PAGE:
Forget the past. Those failures that make you timid now? Screw them. Today is a new day. So you lost a great deal of what you had. So what? The future is before you. Press on.
Learn from the past. Be aware of those who have gone before or you are doomed to repeat their mistakes. They were not really that much different than you. This is how you approach life with wisdom. Don’t start a new church with your Bible and disregard 2000+ years of church history, as if all the saints were clods and all the reformers nothing but axe grinders. The ancient past is rich. Dig deep.
You don’t have to be defined by them. You need not carry on their curses, nor keep your own curses alive.
You are not alone. You are the next thread in a rich tapestry. Do not despair.
And this from Billy Collins:
Some Final Words
I cannot leave you without saying this: the past is nothing, a nonmemory, a phantom, a soundproof closet in which Johann Strauss is composing another waltz no one can hear.
It is a fabrication, best forgotten a wellspring of sorrow that waters a field of bitter vegetation.
Leave it behind. Take your head out of your hands and arise from the couch of melancholy where the window-light falls against your face and the sun rides across the autumn sky, steely behind the bare trees, glorious as the high strains of violins.
But forget Strauss. And forget his younger brother, the poor bastard who was killed in a fall from a podium while conducting a symphony.
Forget the past, forget the stunned audience on its feet, the absurdity of their formal clothes in the face of sudden death, forget their collective gasp, the murmur and huddle over the body, the creaking of the lowered curtain.
Forget Strauss with that encore look in his eye and his tiresome industry: more than five hundred finished compositions! He even wrote a polka for his mother. That alone is enough to make me flee the past, evacuate its temples, and walk alone under the stars down these dark paths strewn with acorns, feeling nothing but the crisp October air, the swing of my arms and the rhythm of my stepping- am man of the present who has forgotten every composer, every great battle, just me, a thin reed blowing in the night.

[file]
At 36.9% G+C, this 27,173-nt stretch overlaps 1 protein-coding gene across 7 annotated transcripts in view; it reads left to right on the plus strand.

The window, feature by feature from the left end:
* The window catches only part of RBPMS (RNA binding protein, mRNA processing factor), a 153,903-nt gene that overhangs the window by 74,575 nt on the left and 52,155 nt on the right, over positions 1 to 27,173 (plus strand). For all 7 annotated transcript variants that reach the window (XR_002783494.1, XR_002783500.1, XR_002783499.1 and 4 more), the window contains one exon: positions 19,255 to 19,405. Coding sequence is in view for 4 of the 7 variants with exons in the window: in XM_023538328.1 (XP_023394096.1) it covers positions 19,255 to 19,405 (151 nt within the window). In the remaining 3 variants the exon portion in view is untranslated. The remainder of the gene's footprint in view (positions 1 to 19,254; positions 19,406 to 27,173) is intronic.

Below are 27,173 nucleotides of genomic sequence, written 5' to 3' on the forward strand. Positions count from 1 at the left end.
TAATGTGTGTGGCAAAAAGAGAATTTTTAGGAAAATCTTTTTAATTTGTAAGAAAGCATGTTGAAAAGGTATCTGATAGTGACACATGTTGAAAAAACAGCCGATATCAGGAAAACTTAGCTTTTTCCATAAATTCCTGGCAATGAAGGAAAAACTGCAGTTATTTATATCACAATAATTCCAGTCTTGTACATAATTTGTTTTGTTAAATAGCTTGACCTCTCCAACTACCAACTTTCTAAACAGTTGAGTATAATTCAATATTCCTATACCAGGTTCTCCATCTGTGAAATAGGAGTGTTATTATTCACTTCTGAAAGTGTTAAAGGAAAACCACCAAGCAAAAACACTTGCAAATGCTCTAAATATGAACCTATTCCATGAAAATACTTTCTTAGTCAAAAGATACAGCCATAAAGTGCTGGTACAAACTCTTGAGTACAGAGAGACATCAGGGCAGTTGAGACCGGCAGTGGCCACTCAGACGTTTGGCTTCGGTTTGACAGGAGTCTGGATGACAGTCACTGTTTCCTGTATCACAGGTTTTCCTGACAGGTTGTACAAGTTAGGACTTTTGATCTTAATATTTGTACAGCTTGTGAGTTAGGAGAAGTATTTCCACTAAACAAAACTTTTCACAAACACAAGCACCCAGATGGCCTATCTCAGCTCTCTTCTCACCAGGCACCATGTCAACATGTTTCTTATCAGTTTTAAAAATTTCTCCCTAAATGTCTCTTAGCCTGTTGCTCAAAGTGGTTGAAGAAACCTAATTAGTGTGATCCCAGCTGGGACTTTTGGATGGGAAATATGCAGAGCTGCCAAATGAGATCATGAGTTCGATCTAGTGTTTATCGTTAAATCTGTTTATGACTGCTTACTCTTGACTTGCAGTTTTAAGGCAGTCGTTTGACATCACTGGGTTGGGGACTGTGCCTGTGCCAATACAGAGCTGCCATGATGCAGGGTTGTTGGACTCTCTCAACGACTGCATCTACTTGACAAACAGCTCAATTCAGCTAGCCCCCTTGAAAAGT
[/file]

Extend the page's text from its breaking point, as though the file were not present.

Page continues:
There is a question, sometimes posed as a lament, in many of the writings I’ve come across lately. I could write down quite a list, but I don’t actually remember all the places. Another one came at me today though. It is the idea that there used to still be adventures to be had, unexplored places to chart, great feats to accomplish, but that for the most part, they are all gone. I remember reading as a child about the mysterious jungle of the Congo and how there was still things in there that no man had ever seen and lived to write about. That was an exciting prospect. But now, we have GPS, and I can pull up Google maps and grab the satellite imagery of my own car parked in the lot of my office building. Then I can swing it over a few degrees and peer deep into Africa and see right where that dangerous path by the waterfall leads. What’s the point in going there now?
Thomas Merton, in his book Mystics and Zen Masters, (which is about 90% straight-up history and reads like a graduate dissertation), discusses the story of St. Brendan‘s expeditions and how he found an island paradise somewhere beyond the Atlantic. Nobody could ever find it again though, but tales like this fueled exploration and also deeper desires inside of us. Christopher Columbus would have been well aware of this particular (myth?) when he set out to the new world. Merton (writing in the 1960’s) discusses how the complete mapping of the earth has changed the face of spiritual pilgrimage and wandering. Searching for that special place has forever lost some of it’s potency. Nevertheless, we will pilgrim on because the thing that drives us inside of has not diminished one bit. We are still looking for our creator.
The protagonist in Arturo Perez-Reverte’s novel The Nautical Chart wrestles with this same deep issue:
Because after so many novels, so many films, and so many songs, there weren’t even innocent drunks anymore. And Coy asked himself, envying him, what the first man felt the first time he went out to hunt a whale, a treasure, or a woman, without having read about it I a book.
…the birth and rapid rise of the Christian Church remain an unsolved enigma for any historian who refuses to take seriously the only explanation offered by the Church itself.” (That is, that Jesus actually did rise from the dead.)
This weekend (it was Easter weekend), Terry Gross on NPR interviewed a Jesus scholar. Of course he went on an on about how the resurrection didn’t actually happen, but was the hope of the early apostles “projected” on reality. Kind of a modified gnostic view. He emphasized how he didn’t like non-Christians making the question of the resurrection a dichotomy of actual vs. metaphorical. He preferred literal vs. metaphorical. See, it really did actually happen (metaphorically).
Geesh. Were do they dig these people up? There is a significant list of brilliant Christian historians and scholars who actually have an orthodox view of the resurrection, and with many good reasons behind it. But no, we can’t possibly give them air time. Only whack-jobs allowed.
I was griping about this out-loud on my way to the grocery store and my daughter pipes up in the back: